Every time I visit Paris, I light candles. The tradition began the summer after Class VI, during Winsor’s French exchange program. We had just toured Notre-Dame—following a guide brandishing an umbrella above his head—before being allowed to roam as free as a set of teachers are willing to permit twenty-five teenagers. I remember breathing in the smell of stone and feeling a pervasive chill despite the heat outside. The Rose windows glowed and, though I was not raised religious, I felt something. It seems as if most articles published over the past few weeks have mentioned how everywhere in France is measured by its distance to Notre-Dame, so, maybe fifteen-year-old me felt centered, or at the center of things. Whatever it was, as the group was leaving for the next point on the tour, I grabbed a friend’s shoulder and headed back into the cathedral. I dropped two euros in a box, lifted up a candle, and lit it from the fire of another. My small camera chimed as I turned it on and framed the photo with one of the Rose windows poking into a corner of the background.
When we reemerged, the Winsor chaperone cornered us saying she couldn’t find us, that we were late, that she had been worried. I apologized and told her I had lit a candle for my grandmother, a deeply religious woman who had passed away when I was young. The teacher paused, smiled sweetly, and then shooed us towards the next stop: Berthillon ice cream. That night I sent the photo to my mother, a woman from whom my love of Paris was a natural inheritance. She replied with “Leah, you are the best,” and I knew I had done something small that meant something large.
Two years later and I was living in Paris, returning to Notre-Dame to light two candles: one for my grandmother and one for my mother who had passed away a month after my high school graduation. Three years later and I was back, this time to light a third candle for that same teacher who had chased me down with a wagging finger and shooed me away with a laugh and the promise of something sweet.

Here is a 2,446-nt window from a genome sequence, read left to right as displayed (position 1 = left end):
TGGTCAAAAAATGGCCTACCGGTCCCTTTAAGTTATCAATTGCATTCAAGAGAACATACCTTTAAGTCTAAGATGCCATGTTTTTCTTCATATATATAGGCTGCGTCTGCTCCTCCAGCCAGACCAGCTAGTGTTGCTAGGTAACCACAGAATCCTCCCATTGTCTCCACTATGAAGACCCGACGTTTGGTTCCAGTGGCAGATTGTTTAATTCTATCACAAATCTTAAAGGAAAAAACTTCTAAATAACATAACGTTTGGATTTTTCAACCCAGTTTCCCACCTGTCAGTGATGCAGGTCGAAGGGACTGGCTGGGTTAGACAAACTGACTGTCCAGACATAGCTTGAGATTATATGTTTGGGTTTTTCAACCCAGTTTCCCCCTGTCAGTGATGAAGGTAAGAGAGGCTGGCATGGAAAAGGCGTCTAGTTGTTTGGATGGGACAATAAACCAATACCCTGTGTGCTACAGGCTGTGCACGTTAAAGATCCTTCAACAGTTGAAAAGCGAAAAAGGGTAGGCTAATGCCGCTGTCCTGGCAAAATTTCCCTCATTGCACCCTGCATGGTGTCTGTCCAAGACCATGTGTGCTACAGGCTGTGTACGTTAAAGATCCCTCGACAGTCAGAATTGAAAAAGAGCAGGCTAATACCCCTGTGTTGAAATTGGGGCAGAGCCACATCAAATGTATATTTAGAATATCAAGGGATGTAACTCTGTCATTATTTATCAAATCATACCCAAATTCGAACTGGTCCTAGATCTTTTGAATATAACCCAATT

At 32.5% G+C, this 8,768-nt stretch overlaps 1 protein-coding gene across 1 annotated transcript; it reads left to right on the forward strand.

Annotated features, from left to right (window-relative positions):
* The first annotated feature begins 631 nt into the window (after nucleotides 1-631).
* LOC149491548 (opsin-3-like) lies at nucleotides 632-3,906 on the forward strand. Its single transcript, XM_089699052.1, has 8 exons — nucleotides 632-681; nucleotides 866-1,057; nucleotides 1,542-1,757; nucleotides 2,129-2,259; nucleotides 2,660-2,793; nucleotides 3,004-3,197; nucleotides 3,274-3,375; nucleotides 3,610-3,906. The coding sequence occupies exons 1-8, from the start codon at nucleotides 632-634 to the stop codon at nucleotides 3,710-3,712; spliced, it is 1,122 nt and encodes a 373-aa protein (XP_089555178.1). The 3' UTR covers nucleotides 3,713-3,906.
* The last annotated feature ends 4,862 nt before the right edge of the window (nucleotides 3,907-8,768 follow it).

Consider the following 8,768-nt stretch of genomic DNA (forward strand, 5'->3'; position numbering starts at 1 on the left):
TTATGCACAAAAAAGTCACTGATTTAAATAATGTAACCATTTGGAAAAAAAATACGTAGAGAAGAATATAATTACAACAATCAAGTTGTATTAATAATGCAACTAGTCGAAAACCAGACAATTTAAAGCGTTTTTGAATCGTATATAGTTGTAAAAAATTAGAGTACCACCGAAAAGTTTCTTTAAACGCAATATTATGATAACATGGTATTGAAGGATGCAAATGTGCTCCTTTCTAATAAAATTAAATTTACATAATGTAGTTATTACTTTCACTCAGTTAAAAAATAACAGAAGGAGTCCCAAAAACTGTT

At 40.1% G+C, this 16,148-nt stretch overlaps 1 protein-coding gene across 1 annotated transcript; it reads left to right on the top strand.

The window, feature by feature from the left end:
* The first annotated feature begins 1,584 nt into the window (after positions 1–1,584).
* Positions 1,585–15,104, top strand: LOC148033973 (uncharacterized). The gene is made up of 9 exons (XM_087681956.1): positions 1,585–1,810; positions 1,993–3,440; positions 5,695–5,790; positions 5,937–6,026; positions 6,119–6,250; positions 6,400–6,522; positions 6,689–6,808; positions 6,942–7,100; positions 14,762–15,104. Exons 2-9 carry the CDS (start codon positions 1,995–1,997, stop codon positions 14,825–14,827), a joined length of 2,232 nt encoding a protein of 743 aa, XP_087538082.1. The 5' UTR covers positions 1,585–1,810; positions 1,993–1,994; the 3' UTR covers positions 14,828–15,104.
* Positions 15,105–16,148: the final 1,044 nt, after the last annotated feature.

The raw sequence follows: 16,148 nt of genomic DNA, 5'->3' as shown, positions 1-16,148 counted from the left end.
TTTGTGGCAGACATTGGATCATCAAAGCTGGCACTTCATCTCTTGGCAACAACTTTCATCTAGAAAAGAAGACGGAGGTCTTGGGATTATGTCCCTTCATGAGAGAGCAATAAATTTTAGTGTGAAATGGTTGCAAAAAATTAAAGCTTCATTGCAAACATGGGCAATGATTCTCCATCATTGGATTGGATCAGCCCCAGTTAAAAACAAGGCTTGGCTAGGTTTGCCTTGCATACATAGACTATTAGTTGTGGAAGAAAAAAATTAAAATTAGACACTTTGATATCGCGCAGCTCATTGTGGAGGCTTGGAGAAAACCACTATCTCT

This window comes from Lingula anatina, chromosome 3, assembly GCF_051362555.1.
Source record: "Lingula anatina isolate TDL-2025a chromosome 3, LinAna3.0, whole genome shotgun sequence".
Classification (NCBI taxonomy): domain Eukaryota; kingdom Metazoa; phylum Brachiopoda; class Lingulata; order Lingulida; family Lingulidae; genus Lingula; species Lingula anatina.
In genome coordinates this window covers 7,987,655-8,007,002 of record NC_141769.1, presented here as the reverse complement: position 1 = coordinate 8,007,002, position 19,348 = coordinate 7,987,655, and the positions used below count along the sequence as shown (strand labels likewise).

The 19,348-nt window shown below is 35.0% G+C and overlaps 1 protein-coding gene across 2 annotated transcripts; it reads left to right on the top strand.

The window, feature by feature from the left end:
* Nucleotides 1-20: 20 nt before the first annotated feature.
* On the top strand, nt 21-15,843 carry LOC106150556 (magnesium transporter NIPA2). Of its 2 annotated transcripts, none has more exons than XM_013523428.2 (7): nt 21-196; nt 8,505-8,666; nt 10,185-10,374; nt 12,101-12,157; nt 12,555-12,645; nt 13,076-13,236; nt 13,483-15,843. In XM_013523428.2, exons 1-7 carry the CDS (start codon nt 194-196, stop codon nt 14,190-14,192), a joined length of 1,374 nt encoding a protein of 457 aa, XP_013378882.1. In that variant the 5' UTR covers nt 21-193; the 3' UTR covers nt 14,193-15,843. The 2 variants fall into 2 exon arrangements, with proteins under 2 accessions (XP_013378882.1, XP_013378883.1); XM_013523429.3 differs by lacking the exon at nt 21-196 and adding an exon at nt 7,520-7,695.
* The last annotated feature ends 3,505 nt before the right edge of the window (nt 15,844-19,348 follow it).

Notre-Dame has burned before and, in all likelihood, probably will burn again for She has always hosted flames in her belly. I feel there’s doubtlessly something profound here to say about fire and ashes, phoenixes and life, yet what to proclaim exactly escapes me at present. I have mourned and celebrated my ladies in Our Lady and, logically, I know that Her destruction does not signal any sort of cessation or erasure of being. Still—the sadness of temporary damage has stuck in my throat, reminding me that the rational loss of something cannot outweigh its emotional counterpart. And the emotional density of Notre-Dame is thick.
It’s sad, as are many things, but that sadness is just for now, just for this moment. Talks of rebuilding are already being had. Architectural plans are being drawn. Funds are being allocated. What was is gone, but Notre-Dame still stands—a little damaged, a little missing, smelling of stone and ash and the beginning scents of summer.